KFTU-CD, virtual channel 34 (UHF digital channel 18), is a low-power Class A television station licensed to Tucson that rebroadcasts KFTU-DT to the city, as KFTU's coverage area falls well short of Tucson proper. KFTU-DT is also rebroadcast on KUVE's second digital subchannel in order to reach the entire market; this signal can be seen on UHF channel 34.2 (or virtual channel 46.2 via PSIP) from a transmitter atop Mount Bigelow. Likewise, KUVE is rebroadcast on KFTU's second digital subchannel. Master control and most internal operations for KFTU and KUVE are based at the studios of sister station KTVW-DT on 30th Street in southern Phoenix.
Similar to sister station KFPH-DT in Flagstaff, KFTU brands itself as UniMás 34, using the over-the-air channel of its Class A repeater in Tucson. On cable, the station is available on Cox Communications channel 60.KLDO-DT2
KLDO-DT2 is the LATV-affiliated commercial television station for the Laredo, Texas and Nuevo Laredo, Tamaulipas markets. It is the second digital subchannel of Univision affiliate KLDO owned by Entravision Communications. Over-the-air, KLDO-DT2 broadcasts a standard definition digital signal on UHF channel 19.2 from a transmitter at its studios in Laredo, Texas. The origins of KLDO-DT2 began in 2009 when KLDO-TV announced that it would launch a LATV affiliate on channel 19.2.KTES-LD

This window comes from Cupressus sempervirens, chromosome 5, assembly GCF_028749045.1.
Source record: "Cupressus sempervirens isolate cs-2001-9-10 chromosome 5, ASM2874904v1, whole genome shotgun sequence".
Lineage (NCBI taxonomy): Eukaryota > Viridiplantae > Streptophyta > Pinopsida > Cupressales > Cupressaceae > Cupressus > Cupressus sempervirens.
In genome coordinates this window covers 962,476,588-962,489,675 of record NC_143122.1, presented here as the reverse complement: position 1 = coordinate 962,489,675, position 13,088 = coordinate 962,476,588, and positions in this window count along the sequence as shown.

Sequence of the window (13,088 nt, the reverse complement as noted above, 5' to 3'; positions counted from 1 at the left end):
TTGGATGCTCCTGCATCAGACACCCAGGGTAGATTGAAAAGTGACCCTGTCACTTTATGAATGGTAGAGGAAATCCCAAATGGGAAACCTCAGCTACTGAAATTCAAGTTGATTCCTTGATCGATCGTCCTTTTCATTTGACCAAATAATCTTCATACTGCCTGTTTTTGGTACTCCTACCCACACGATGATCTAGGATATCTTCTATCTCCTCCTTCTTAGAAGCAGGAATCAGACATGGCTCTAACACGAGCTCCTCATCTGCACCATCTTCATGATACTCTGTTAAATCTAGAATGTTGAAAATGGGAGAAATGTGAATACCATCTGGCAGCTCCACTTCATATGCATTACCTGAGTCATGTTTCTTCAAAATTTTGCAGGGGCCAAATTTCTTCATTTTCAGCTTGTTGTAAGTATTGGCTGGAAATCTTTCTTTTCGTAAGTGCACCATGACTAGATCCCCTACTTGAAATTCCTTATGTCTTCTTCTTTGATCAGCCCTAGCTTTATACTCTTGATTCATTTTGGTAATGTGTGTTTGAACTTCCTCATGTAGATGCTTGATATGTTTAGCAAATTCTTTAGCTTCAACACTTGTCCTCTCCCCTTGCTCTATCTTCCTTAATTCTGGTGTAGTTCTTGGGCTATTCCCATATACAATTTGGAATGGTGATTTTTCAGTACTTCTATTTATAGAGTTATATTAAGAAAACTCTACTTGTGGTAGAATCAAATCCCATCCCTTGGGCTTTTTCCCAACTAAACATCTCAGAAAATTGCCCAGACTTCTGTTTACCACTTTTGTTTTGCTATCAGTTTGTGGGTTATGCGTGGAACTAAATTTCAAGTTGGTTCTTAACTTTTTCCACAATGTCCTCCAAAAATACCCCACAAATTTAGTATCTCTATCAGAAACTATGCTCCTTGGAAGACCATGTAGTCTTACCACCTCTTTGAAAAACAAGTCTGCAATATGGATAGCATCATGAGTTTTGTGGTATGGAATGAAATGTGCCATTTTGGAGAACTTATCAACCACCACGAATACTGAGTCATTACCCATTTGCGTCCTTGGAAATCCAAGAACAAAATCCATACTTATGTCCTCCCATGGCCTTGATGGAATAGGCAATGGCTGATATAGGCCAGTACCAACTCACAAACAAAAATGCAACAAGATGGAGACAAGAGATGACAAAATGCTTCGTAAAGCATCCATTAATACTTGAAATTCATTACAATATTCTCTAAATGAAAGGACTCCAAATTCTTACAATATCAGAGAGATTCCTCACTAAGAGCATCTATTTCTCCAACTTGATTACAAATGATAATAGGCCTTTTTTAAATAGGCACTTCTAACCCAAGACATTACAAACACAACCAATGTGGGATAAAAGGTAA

KTES-LD, virtual channel 40 (UHF digital channel 26), is a low-powered MeTV-affiliated television station licensed to Abilene, Texas, United States. Owned by the Sinclair Broadcast Group, it is a sister station to Sweetwater-licensed ABC affiliate KTXS-TV (channel 12). The two stations share studios on North Clack Street in Abilene and transmitter facilities near Trent, Texas. In addition to its own digital signal, the station is simulcast in standard definition on KTXS' third digital subchannel.KTIV